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Amyotrophic lateral sclerosis, often referred to as "Lou Gehrig's disease," is a progressive motor neuron disease (MND) that attacks cells in the brain (nerves) and those of spinal region(cord), damaging both upper and lower motor neurons(Rachele, 1998). Motor neurons in the brain moves towards the spinal region and the same time from the spinal cord and invades the muscles in the whole the body (Cornblath, 1993). When the neurons (motor) die, the brain’s ability to initiate and control the movement of muscle is lost. With voluntary muscle action progressively affected, patients in the later stages of the disease might become totally paralyzed. Yet, through it all, the vast majority of people maintain sharp, unaffected minds.
A myo strophic is a Greek language. "A" means no, "Myo" refers to muscle as "Trophic" means nourishment. Literally, the word stands for "without muscle sustenance." When a muscle has no nourishment, it "atrophies". "Lateral" identifies the areas in a spinal cord where nerve cells portions that control and gives signals to the muscles (Corcia, 2003). As the region degenerates it leads to scarring ("sclerosis") in the place.
As motor neurons degenerate, they can no longer send any impulses within and around the muscle fibers that normally result in muscle vibration. Early symptoms of ALS often include increasing muscle weakness, especially involving the hands and legs, swallowing as well as breathing within the system (Corcia, 2003). When muscles no longer get any messages from and within the neurons that they require to function, these muscles begin to reduce in size, or become less significant. Limbs instigate to look "thinner" as muscle handkerchief atrophies.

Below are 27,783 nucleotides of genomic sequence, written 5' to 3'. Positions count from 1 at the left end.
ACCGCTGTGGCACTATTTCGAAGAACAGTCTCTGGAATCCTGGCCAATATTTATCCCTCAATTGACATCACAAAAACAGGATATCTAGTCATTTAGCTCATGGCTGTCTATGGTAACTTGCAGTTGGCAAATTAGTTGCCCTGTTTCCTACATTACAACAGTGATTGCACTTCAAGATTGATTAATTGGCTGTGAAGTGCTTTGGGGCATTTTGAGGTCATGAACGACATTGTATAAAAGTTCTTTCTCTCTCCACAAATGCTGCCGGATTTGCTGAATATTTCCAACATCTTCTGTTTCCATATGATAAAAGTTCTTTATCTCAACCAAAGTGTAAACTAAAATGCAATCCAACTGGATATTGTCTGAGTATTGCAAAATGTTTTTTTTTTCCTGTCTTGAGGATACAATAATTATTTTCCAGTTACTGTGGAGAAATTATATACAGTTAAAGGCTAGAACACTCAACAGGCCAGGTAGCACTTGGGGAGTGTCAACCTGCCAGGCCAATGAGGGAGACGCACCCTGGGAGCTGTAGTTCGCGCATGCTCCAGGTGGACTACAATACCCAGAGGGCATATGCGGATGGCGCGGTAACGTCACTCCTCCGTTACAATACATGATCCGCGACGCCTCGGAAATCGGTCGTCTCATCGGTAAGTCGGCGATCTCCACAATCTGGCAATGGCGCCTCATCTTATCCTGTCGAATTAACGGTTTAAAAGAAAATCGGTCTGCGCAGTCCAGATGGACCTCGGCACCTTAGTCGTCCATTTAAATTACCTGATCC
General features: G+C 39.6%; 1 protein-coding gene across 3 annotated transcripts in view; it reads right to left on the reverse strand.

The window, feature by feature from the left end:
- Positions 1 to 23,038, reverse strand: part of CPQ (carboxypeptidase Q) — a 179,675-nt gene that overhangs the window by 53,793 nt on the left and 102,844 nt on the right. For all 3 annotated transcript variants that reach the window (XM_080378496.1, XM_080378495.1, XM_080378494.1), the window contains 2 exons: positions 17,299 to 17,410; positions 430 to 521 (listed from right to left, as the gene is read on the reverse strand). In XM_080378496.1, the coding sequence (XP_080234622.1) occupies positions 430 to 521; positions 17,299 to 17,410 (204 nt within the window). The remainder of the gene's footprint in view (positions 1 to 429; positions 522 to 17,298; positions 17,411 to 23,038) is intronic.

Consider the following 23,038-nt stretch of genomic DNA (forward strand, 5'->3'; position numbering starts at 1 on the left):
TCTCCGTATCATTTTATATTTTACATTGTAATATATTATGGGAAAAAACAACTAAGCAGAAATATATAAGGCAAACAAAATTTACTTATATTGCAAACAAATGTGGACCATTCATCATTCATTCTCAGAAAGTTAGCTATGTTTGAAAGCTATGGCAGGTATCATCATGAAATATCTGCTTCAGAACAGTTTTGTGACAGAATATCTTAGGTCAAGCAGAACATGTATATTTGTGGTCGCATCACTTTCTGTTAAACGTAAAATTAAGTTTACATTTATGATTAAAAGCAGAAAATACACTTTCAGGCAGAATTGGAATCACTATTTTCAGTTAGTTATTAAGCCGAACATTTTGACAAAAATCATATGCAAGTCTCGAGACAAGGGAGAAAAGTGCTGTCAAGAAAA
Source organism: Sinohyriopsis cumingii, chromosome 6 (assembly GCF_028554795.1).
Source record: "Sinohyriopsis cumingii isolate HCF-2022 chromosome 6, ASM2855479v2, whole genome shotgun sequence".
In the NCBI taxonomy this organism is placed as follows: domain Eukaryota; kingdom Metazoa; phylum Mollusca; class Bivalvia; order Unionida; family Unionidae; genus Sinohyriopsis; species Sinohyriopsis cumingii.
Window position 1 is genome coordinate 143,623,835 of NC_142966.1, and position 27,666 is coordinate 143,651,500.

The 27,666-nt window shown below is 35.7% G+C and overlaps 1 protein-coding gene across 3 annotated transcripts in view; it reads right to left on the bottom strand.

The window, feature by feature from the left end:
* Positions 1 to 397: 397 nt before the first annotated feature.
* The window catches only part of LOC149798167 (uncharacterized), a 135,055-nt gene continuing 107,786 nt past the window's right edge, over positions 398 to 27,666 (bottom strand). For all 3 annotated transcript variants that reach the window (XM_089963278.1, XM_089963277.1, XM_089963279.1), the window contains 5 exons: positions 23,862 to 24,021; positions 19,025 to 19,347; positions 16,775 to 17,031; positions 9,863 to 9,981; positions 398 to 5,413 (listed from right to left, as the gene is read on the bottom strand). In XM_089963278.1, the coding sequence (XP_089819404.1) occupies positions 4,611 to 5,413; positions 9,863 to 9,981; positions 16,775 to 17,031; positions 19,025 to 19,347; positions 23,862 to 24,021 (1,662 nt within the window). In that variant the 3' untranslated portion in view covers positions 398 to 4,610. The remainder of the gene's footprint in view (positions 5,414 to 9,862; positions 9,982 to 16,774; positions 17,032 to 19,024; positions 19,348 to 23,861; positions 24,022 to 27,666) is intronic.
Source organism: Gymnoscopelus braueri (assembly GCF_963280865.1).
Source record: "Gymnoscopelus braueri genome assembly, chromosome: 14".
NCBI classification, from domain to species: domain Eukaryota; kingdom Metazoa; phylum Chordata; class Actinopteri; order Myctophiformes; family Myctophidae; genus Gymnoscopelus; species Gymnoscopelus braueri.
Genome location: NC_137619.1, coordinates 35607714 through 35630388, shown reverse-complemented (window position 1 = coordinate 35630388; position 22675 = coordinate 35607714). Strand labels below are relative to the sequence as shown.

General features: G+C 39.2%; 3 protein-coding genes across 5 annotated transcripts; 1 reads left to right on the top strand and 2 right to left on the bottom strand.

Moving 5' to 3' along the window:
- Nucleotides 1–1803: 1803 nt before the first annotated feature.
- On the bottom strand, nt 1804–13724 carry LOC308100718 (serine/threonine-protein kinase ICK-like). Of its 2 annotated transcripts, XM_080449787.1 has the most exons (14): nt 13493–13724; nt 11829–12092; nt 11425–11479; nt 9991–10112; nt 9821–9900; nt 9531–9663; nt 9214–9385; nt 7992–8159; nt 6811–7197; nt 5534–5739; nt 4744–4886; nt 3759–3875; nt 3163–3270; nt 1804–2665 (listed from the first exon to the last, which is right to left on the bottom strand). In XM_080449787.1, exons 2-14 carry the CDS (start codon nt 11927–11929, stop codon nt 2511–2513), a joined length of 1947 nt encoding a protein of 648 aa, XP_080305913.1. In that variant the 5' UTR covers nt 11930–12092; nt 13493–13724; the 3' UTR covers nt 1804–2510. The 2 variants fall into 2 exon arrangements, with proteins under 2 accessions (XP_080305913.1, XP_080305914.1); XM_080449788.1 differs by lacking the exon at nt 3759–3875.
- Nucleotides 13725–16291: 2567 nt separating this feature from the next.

Ethical Issues That Rick Stone May Face In The Future
The diagnosis is an incurable disease which causing progressive and simultaneously disability unaffected by life-prolonging measures which gives rise to many ethical challenges that Rick stone and family member faces. Rick stone and his family will face a lot of ethical issues in the future these issues involve the good and the evil as perceived by the society.
To begin with, Rick stone may be faced with the option of physician assisted suicide (PAS), this is the act where physicians gives patients the lethal dose or medication which is used by the patients to end their own lives. In PAS, the physician provides the possible means that the patient can use to kill him or herself (Poloni, 1997). Ricks tone may perceive the decision of PAS to be fair on his part so as not to experience all those bad symptoms that ALS disease brings with it such as sleep disturbance, pain, pseudo bulbar affect, gait disturbance, spasticity, orthopnea, cramps, limb weakness, siolorrhea, axial weakness, constipation, constipation,dyspnea, truisms, and depression.